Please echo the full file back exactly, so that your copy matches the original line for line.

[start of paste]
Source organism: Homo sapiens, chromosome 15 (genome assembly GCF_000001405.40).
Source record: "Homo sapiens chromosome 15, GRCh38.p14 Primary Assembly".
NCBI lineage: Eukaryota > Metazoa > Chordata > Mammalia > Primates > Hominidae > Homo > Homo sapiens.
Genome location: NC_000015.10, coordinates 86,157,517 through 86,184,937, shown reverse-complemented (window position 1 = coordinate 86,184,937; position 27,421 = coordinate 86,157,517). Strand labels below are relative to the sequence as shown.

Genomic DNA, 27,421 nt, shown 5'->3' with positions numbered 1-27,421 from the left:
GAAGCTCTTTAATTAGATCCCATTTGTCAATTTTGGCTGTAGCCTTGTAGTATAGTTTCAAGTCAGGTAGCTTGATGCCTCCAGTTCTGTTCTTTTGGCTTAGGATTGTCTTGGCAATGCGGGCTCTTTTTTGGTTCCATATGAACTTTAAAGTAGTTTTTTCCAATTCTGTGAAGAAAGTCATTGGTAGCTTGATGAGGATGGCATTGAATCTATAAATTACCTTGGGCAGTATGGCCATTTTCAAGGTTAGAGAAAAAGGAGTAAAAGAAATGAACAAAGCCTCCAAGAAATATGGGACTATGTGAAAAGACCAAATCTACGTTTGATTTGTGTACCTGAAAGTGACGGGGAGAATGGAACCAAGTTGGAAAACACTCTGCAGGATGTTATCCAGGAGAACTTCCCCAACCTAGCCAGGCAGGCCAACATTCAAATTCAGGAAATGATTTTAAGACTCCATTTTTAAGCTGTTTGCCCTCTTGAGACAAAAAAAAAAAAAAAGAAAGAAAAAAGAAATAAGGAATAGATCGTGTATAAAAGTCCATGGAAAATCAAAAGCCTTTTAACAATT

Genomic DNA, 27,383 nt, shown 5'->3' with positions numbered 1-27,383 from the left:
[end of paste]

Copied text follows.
Source organism: Homo sapiens, chromosome 15 (genome assembly GCF_000001405.40).
Source record: "Homo sapiens chromosome 15, GRCh38.p14 Primary Assembly".
NCBI lineage: Eukaryota > Metazoa > Chordata > Mammalia > Primates > Hominidae > Homo > Homo sapiens.
Genome location: NC_000015.10, coordinates 86,157,517 through 86,184,937, shown reverse-complemented (window position 1 = coordinate 86,184,937; position 27,421 = coordinate 86,157,517). Strand labels below are relative to the sequence as shown.

Genomic DNA, 27,421 nt, shown 5'->3' with positions numbered 1-27,421 from the left:
GAAGCTCTTTAATTAGATCCCATTTGTCAATTTTGGCTGTAGCCTTGTAGTATAGTTTCAAGTCAGGTAGCTTGATGCCTCCAGTTCTGTTCTTTTGGCTTAGGATTGTCTTGGCAATGCGGGCTCTTTTTTGGTTCCATATGAACTTTAAAGTAGTTTTTTCCAATTCTGTGAAGAAAGTCATTGGTAGCTTGATGAGGATGGCATTGAATCTATAAATTACCTTGGGCAGTATGGCCATTTTCAAGGTTAGAGAAAAAGGAGTAAAAGAAATGAACAAAGCCTCCAAGAAATATGGGACTATGTGAAAAGACCAAATCTACGTTTGATTTGTGTACCTGAAAGTGACGGGGAGAATGGAACCAAGTTGGAAAACACTCTGCAGGATGTTATCCAGGAGAACTTCCCCAACCTAGCCAGGCAGGCCAACATTCAAATTCAGGAAATGATTTTAAGACTCCATTTTTAAGCTGTTTGCCCTCTTGAGACAAAAAAAAAAAAAAAGAAAGAAAAAAGAAATAAGGAATAGATCGTGTATAAAAGTCCATGGAAAATCAAAAGCCTTTTAACAATT

Genomic DNA, 27,383 nt, shown 5'->3' with positions numbered 1-27,383 from the left: